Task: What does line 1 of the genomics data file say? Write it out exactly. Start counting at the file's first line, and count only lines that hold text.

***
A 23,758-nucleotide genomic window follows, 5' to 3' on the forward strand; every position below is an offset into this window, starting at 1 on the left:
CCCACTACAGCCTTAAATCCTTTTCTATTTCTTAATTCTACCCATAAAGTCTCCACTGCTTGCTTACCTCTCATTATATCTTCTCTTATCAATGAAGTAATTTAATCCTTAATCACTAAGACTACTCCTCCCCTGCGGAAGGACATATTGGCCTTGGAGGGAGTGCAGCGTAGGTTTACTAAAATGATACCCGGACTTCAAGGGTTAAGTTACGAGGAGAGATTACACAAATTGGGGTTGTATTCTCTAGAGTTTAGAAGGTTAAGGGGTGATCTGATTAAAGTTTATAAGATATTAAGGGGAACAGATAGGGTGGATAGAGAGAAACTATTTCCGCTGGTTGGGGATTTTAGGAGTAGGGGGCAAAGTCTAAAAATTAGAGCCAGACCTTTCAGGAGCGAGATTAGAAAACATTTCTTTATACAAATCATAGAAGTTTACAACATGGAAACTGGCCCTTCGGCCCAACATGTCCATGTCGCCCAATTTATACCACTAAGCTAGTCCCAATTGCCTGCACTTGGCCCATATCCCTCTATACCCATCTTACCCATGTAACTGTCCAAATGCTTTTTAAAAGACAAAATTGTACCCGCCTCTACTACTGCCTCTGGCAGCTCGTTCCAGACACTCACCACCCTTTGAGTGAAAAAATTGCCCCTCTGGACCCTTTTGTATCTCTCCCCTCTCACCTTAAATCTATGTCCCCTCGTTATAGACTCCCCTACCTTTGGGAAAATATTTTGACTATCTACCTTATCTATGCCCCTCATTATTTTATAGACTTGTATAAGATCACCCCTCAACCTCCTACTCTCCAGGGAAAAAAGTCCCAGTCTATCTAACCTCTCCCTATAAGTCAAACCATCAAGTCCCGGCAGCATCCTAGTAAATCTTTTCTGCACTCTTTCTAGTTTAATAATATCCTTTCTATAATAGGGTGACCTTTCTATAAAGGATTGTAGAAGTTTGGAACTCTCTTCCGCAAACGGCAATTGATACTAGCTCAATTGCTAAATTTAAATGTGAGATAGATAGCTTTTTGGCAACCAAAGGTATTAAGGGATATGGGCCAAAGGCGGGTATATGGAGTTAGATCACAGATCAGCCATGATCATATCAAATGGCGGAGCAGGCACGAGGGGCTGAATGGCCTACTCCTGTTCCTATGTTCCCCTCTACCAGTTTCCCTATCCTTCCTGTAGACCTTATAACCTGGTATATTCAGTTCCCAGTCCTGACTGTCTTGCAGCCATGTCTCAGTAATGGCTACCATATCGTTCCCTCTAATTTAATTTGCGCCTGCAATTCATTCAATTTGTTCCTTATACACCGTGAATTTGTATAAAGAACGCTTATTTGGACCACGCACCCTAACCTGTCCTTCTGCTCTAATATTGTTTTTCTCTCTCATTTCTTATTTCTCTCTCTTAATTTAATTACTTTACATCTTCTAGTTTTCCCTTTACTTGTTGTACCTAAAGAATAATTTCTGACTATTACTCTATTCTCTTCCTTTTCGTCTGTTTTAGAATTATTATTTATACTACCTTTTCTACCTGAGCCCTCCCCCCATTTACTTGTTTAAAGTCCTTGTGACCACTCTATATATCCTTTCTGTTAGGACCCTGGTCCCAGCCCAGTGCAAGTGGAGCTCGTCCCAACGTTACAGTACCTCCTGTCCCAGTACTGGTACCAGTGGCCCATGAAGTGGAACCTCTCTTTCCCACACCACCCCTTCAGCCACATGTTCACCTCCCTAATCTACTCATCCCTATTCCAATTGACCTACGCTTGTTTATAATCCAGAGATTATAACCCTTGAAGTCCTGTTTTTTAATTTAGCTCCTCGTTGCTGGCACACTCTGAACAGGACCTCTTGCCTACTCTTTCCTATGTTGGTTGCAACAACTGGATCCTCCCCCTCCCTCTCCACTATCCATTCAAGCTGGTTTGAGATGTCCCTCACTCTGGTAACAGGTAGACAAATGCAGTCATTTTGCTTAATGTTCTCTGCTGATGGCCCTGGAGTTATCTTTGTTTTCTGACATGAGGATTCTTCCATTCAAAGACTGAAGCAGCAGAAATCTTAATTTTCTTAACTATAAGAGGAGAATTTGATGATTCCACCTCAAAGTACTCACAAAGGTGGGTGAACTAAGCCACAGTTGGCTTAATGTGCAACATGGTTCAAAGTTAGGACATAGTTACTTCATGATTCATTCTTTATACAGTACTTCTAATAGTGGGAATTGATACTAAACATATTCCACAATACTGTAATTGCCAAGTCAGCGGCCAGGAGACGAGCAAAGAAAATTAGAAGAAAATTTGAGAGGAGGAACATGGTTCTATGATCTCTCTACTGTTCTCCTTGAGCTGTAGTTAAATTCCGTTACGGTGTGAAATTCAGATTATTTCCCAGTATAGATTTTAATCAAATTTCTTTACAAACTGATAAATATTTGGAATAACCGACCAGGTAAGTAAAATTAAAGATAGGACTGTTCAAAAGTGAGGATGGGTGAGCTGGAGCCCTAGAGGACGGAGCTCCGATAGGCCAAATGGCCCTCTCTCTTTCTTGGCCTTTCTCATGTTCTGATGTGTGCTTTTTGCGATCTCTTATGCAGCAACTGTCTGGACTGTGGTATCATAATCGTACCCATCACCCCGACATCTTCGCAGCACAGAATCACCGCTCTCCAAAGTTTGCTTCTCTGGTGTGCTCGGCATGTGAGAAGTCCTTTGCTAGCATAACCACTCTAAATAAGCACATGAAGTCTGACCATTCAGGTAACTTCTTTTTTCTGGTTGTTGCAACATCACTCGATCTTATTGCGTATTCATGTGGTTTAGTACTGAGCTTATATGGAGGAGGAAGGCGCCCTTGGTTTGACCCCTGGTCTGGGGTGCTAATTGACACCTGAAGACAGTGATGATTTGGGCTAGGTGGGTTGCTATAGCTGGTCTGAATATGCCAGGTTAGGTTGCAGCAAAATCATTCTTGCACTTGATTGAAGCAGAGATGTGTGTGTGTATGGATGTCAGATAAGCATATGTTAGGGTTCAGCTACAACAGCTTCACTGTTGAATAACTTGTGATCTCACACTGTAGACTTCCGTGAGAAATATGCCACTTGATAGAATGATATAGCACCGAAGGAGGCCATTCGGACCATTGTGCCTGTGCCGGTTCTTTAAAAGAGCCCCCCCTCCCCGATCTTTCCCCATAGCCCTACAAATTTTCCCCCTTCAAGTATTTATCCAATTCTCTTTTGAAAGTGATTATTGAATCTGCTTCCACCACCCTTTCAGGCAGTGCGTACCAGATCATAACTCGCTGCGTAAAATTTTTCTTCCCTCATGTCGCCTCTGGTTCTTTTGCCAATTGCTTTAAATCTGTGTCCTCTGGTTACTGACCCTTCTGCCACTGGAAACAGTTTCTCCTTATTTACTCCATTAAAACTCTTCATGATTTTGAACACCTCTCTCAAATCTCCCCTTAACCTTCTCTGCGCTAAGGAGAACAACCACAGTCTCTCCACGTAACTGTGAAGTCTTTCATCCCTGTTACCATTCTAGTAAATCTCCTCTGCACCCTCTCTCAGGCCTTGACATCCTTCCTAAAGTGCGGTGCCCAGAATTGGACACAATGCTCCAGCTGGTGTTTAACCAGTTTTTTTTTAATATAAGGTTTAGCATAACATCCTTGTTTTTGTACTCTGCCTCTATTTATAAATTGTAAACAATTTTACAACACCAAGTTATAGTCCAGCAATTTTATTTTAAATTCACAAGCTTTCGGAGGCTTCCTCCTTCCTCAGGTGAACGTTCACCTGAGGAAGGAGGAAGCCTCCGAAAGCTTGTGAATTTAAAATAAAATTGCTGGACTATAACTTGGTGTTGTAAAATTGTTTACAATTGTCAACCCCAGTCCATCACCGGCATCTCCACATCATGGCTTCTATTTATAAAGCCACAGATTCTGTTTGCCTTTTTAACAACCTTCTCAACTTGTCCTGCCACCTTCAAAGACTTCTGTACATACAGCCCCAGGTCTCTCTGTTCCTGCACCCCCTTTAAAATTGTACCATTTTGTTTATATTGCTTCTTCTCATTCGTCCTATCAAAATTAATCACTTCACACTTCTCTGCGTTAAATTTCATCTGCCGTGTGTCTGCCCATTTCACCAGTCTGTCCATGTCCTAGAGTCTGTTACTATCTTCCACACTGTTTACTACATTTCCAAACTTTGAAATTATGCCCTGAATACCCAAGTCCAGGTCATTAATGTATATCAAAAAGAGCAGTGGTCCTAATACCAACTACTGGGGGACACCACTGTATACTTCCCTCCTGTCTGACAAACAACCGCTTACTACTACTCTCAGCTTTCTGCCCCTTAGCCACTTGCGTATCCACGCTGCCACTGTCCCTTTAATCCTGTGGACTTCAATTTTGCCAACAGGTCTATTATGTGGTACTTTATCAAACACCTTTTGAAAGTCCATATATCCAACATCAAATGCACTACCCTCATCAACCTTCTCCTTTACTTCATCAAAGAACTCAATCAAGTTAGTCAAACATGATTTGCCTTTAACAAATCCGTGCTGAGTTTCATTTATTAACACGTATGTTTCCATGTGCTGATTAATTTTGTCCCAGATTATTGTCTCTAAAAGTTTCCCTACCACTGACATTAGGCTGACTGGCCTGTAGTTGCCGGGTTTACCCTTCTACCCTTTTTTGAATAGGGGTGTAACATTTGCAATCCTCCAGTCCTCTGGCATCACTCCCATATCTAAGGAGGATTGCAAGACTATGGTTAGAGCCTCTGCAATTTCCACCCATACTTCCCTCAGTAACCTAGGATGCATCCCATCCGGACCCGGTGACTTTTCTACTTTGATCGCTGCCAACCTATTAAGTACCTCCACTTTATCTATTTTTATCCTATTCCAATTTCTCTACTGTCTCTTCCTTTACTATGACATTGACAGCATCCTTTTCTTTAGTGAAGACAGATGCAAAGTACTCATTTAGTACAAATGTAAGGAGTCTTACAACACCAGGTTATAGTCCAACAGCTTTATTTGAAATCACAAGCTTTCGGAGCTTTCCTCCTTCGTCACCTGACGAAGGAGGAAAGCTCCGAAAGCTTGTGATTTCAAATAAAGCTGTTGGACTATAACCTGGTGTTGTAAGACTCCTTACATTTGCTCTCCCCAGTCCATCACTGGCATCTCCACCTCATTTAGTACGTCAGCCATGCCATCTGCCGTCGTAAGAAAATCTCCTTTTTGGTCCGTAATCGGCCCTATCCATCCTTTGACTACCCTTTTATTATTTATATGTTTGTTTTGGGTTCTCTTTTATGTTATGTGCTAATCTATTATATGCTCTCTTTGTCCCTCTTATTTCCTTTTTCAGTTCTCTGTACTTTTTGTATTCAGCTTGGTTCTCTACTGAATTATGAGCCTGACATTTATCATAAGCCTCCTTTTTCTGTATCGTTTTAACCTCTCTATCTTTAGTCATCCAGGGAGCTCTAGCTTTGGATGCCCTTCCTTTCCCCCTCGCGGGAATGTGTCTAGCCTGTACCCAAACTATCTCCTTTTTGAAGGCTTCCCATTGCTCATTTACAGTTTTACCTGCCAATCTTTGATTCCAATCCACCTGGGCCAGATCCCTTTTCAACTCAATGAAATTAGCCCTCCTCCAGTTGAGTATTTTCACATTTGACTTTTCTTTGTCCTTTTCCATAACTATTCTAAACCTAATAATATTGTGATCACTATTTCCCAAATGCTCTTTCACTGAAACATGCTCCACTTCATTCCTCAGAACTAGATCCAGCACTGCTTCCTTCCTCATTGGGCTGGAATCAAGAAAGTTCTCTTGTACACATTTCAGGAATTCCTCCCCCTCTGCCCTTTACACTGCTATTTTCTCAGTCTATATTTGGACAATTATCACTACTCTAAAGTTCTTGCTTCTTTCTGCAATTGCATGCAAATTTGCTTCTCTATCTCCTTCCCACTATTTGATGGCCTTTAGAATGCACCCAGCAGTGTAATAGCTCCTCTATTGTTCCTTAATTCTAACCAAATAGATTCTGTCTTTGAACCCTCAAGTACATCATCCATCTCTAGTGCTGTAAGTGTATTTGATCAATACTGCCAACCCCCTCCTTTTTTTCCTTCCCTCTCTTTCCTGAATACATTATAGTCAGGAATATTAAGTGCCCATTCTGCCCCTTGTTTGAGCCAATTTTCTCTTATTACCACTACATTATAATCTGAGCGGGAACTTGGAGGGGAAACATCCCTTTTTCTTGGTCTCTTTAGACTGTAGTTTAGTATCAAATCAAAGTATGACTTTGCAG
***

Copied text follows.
A 23,758-nucleotide genomic window follows, 5' to 3' on the forward strand; every position below is an offset into this window, starting at 1 on the left: